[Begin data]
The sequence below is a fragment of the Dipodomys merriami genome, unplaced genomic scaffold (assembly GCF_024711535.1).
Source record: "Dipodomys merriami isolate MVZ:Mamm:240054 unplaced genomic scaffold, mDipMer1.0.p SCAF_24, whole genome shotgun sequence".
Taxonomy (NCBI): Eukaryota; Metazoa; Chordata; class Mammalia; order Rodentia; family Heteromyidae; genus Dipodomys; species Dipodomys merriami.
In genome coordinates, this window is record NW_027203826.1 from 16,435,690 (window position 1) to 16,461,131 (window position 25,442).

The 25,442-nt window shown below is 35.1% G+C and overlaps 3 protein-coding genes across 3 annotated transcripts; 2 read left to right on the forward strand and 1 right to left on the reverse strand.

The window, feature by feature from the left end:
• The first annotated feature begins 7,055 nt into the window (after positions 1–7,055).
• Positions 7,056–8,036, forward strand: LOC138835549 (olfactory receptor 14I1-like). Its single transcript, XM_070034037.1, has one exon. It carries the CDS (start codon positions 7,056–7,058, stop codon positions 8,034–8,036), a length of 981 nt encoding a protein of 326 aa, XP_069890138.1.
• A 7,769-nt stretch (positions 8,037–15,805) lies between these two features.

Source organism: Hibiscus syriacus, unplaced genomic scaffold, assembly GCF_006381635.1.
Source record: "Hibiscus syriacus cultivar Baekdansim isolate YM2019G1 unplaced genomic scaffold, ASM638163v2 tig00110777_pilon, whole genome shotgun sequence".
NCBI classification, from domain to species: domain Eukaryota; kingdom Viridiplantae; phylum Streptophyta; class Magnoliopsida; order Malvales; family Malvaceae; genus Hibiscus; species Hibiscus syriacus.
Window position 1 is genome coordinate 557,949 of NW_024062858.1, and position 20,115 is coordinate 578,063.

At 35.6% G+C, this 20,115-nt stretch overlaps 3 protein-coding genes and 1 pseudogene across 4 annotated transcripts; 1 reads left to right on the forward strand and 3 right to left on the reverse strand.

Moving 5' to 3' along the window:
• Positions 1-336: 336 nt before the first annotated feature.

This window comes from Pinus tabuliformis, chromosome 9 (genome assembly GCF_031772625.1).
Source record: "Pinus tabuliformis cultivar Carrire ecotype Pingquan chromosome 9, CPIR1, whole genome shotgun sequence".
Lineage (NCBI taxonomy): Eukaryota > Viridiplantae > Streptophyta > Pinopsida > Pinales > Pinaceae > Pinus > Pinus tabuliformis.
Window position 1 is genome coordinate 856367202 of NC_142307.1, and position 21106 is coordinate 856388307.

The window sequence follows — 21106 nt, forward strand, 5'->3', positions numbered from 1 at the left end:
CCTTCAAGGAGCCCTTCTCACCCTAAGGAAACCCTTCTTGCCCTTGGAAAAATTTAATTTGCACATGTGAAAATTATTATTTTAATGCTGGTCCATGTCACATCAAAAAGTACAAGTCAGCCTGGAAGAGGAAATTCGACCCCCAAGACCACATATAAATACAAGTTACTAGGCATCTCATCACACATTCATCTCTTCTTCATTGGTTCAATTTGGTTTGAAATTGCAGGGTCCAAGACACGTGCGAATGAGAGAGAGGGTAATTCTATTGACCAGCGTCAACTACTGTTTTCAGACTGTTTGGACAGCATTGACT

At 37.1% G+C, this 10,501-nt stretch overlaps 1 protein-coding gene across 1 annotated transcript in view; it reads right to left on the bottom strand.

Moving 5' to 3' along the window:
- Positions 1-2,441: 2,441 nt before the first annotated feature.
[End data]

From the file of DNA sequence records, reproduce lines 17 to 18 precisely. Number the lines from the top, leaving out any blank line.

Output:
This window comes from Pinus tabuliformis, chromosome 9 (genome assembly GCF_031772625.1).
Source record: "Pinus tabuliformis cultivar Carrire ecotype Pingquan chromosome 9, CPIR1, whole genome shotgun sequence".